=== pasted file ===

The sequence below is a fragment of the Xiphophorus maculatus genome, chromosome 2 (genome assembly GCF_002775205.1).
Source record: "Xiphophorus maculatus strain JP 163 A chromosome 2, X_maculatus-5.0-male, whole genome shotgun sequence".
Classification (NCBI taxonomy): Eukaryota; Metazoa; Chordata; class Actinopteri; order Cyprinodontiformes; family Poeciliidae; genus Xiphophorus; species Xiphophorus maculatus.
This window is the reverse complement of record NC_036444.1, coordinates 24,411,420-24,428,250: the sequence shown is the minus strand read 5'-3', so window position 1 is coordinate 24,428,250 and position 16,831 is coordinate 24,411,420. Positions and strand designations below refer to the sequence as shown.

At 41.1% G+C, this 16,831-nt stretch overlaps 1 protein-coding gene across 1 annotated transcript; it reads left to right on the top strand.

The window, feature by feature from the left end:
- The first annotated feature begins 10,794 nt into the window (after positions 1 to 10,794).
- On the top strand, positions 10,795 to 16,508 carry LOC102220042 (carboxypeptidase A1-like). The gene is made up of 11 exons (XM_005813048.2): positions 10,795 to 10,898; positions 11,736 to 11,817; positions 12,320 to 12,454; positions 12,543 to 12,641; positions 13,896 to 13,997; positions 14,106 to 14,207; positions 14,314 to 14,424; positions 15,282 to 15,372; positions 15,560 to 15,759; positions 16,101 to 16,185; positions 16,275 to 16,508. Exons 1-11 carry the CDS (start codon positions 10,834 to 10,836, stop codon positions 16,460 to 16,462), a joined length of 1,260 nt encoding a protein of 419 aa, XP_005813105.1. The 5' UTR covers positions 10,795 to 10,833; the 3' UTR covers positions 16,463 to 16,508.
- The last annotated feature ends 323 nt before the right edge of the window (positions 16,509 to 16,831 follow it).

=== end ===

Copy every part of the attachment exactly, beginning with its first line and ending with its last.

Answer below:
The sequence below is a fragment of the Xiphophorus maculatus genome, chromosome 2 (genome assembly GCF_002775205.1).
Source record: "Xiphophorus maculatus strain JP 163 A chromosome 2, X_maculatus-5.0-male, whole genome shotgun sequence".
Classification (NCBI taxonomy): Eukaryota; Metazoa; Chordata; class Actinopteri; order Cyprinodontiformes; family Poeciliidae; genus Xiphophorus; species Xiphophorus maculatus.
This window is the reverse complement of record NC_036444.1, coordinates 24,411,420-24,428,250: the sequence shown is the minus strand read 5'-3', so window position 1 is coordinate 24,428,250 and position 16,831 is coordinate 24,411,420. Positions and strand designations below refer to the sequence as shown.

At 41.1% G+C, this 16,831-nt stretch overlaps 1 protein-coding gene across 1 annotated transcript; it reads left to right on the top strand.

The window, feature by feature from the left end:
- The first annotated feature begins 10,794 nt into the window (after positions 1 to 10,794).
- On the top strand, positions 10,795 to 16,508 carry LOC102220042 (carboxypeptidase A1-like). The gene is made up of 11 exons (XM_005813048.2): positions 10,795 to 10,898; positions 11,736 to 11,817; positions 12,320 to 12,454; positions 12,543 to 12,641; positions 13,896 to 13,997; positions 14,106 to 14,207; positions 14,314 to 14,424; positions 15,282 to 15,372; positions 15,560 to 15,759; positions 16,101 to 16,185; positions 16,275 to 16,508. Exons 1-11 carry the CDS (start codon positions 10,834 to 10,836, stop codon positions 16,460 to 16,462), a joined length of 1,260 nt encoding a protein of 419 aa, XP_005813105.1. The 5' UTR covers positions 10,795 to 10,833; the 3' UTR covers positions 16,463 to 16,508.
- The last annotated feature ends 323 nt before the right edge of the window (positions 16,509 to 16,831 follow it).